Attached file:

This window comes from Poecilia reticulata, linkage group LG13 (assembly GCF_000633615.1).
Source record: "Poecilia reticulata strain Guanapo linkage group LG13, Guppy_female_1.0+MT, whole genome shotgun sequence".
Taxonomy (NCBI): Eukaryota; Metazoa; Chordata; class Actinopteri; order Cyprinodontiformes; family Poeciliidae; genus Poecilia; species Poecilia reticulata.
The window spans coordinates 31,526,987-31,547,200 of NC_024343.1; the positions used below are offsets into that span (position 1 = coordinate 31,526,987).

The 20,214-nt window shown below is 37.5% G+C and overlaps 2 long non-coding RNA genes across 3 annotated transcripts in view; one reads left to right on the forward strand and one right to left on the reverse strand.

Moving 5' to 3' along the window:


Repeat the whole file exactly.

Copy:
This window comes from Poecilia reticulata, linkage group LG13 (assembly GCF_000633615.1).
Source record: "Poecilia reticulata strain Guanapo linkage group LG13, Guppy_female_1.0+MT, whole genome shotgun sequence".
Taxonomy (NCBI): Eukaryota; Metazoa; Chordata; class Actinopteri; order Cyprinodontiformes; family Poeciliidae; genus Poecilia; species Poecilia reticulata.
The window spans coordinates 31,526,987-31,547,200 of NC_024343.1; the positions used below are offsets into that span (position 1 = coordinate 31,526,987).

The 20,214-nt window shown below is 37.5% G+C and overlaps 2 long non-coding RNA genes across 3 annotated transcripts in view; one reads left to right on the forward strand and one right to left on the reverse strand.

Moving 5' to 3' along the window: